"A man or woman unable to walk 10 miles at a stretch will be regarded as a weakling," Watkins wrote. "There will be no C, X or Q in our everyday alphabet."
As science advanced through the 20th century, the future morphed accordingly. When scientists figured out how to culture animal cells in the early 1900s, some claimed such cells would let us live forever. In the 1940s the success of antibiotics led some doctors to declare an end to the age of infectious diseases. The engineers who founded NASA were sure that within a few generations we would build cities on the moon, perhaps even Mars. And as scientists began to develop computers and the programs to run them, they began to predict that someday—someday soon—computers would gain a human intelligence.
Their confidence grew not only from their own research, but from research on the brain. Neuroscientists were discovering that they could apply the concepts of computer science to the brain. It seemed logical we would someday be able to translate the neural code, build computers that process information similarly and even join brains and machines together.
In 1993 the science-fiction writer Vernor Vinge wrote an essay on this particular kind of future. He entitled it "The Coming Technological Singularity," borrowing a term astrophysicists use to describe a place where the ordinary rules of gravity and other forces break down. "Within 30 years we will have the technological means to create superhuman intelligence," he wrote. "Shortly after, the human era will be ended."
By the late 1990s Kurzweil emerged as the leading champion of the coming end of life as we know it. He started as a tremendously successful computer scientist, having invented print-to-speech machines for the blind, music synthesizers and a host of other devices, and in 1990 he published his first forward-looking book, The Age of Intelligent Machines. He argued that within a few decades computers will be as intelligent as humans, if not more so.
As the years passed, Kurzweil's predictions grew more extreme. In his 1999 book, The Age of Spiritual Machines, he imagined life in 2099. "The number of software-based humans vastly exceeds those still using native neuron-cell-based computation," he wrote. In 2005 Kurzweil brought Vinge's term to wide attention in The Singularity Is Near, in which he bemoans how hobbled we are by feeble neurons, bones and muscles. "The Singularity," he writes, "will allow us to transcend these limitations of our biological brains and bodies."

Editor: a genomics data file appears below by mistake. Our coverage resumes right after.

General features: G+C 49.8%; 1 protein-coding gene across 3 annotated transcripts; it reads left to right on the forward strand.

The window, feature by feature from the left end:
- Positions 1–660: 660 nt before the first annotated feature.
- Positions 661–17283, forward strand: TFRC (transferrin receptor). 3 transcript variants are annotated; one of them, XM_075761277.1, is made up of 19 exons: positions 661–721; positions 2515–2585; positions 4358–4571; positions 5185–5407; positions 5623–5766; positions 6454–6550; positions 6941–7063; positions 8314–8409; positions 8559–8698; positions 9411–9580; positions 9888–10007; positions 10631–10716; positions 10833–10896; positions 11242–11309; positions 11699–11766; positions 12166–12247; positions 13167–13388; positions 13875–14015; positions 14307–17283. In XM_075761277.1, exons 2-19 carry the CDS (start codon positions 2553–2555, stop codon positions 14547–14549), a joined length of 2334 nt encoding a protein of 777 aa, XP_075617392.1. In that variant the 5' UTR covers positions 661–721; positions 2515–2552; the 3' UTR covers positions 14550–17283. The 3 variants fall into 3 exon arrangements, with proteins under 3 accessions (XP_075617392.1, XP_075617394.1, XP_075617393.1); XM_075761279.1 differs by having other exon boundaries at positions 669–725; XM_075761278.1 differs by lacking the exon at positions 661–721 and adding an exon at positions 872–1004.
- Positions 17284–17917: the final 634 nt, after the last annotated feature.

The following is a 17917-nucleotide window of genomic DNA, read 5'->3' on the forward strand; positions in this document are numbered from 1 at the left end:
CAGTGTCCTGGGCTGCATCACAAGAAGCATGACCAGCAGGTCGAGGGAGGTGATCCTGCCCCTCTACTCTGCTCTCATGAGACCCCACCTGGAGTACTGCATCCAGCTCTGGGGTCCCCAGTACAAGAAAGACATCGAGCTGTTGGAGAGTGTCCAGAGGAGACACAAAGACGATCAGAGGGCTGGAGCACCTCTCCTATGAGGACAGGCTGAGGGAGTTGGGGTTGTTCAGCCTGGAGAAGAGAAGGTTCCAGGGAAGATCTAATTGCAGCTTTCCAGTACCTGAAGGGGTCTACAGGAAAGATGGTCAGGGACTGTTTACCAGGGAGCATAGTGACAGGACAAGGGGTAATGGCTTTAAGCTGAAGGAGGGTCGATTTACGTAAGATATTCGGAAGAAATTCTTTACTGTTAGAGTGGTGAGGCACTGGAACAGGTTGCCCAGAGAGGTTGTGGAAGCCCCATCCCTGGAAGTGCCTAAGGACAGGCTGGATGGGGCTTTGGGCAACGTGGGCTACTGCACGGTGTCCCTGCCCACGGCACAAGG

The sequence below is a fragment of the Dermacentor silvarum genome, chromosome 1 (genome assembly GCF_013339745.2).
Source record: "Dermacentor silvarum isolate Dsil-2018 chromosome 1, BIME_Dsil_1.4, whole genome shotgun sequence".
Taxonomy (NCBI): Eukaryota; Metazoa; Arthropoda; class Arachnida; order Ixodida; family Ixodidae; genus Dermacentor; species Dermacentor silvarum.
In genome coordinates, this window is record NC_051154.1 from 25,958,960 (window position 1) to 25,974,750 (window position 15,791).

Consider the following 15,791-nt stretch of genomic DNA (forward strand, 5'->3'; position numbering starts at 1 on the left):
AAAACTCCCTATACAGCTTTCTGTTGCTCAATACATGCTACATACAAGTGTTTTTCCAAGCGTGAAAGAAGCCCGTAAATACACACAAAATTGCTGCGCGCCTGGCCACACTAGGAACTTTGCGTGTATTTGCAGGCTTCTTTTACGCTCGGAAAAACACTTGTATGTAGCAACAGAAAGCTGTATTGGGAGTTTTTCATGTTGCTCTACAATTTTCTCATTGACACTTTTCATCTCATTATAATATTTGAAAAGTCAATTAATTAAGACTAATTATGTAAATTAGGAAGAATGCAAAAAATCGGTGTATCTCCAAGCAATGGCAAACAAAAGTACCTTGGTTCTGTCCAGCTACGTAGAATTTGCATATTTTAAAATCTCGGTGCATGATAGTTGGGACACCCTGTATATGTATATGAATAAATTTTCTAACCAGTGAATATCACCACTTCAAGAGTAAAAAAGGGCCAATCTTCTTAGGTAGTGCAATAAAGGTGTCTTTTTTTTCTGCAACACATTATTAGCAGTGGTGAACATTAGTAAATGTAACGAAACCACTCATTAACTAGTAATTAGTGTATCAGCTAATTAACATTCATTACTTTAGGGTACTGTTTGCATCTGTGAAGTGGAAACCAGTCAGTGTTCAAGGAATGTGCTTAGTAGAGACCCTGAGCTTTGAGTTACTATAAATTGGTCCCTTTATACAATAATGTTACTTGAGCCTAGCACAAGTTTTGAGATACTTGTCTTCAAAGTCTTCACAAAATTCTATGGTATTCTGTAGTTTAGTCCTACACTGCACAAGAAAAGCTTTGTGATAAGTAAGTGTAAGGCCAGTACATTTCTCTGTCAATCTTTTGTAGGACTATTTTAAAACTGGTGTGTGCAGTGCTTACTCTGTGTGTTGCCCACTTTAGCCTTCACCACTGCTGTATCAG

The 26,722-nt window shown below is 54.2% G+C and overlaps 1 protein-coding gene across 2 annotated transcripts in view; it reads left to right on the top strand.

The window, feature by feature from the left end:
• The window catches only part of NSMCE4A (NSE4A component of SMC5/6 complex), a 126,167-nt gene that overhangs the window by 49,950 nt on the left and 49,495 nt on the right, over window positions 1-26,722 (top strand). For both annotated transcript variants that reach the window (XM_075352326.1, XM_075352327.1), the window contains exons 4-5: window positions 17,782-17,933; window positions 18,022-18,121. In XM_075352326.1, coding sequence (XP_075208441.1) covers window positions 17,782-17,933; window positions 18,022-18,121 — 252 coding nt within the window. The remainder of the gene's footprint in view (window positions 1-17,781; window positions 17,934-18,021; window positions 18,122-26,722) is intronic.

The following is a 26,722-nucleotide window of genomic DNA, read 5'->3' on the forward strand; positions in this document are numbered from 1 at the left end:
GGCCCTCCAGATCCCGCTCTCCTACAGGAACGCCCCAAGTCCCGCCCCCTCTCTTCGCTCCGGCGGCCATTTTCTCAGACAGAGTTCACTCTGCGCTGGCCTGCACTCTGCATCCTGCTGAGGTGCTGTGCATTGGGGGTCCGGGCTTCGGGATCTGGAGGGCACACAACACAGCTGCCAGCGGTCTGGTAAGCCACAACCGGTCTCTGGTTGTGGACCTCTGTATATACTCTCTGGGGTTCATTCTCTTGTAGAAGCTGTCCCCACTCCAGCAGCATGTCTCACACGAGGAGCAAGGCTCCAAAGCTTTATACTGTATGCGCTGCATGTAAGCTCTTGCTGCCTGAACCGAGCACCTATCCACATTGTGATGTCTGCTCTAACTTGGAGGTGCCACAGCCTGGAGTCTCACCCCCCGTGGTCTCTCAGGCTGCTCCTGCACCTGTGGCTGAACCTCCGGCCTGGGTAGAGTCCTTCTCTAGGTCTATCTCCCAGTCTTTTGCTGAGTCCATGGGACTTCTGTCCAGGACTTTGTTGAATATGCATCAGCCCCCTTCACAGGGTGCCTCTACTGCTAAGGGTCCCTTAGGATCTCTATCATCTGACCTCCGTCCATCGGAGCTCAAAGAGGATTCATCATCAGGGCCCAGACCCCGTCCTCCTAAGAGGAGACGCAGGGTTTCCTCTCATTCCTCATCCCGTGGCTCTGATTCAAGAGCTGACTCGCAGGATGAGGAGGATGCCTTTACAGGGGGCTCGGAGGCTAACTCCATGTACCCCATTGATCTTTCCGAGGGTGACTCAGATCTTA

At Singularity Summit Kurzweil came onstage to offer the latest iteration of his case. When he appeared, the audience broke into fierce applause. A few people stood and pounded their hands in awestruck slow-motion. Kurzweil was, as ever, sharply dressed, wearing a tailored blue suit, an open striped shirt and narrow glasses. (Back in 1984 a writer for Business Week noted he "wears expensive Italian suits and a gold Mickey Mouse watch.")
Kurzweil launched into his talk, leaning back on one foot as he spoke, his small frame angled diagonally to the audience, his eyebrows softly raised, his entire body seemingly caught in a perpetual shrug. Rather than slamming the audience with an infomercial pitch, his languid body language seemed to be saying, "Look, I don't care if you believe me or not, but these are the facts."
He talked about everything from quantum physics to comas to speech recognition, but at the heart of his talk was a series of graphs. They showed an exponential growth in the power of technology, from the speed of DNA sequencing efforts to the power of computers to the growth of the Internet. This exponential growth has been so relentless that Kurzweil has dubbed it the law of accelerating returns.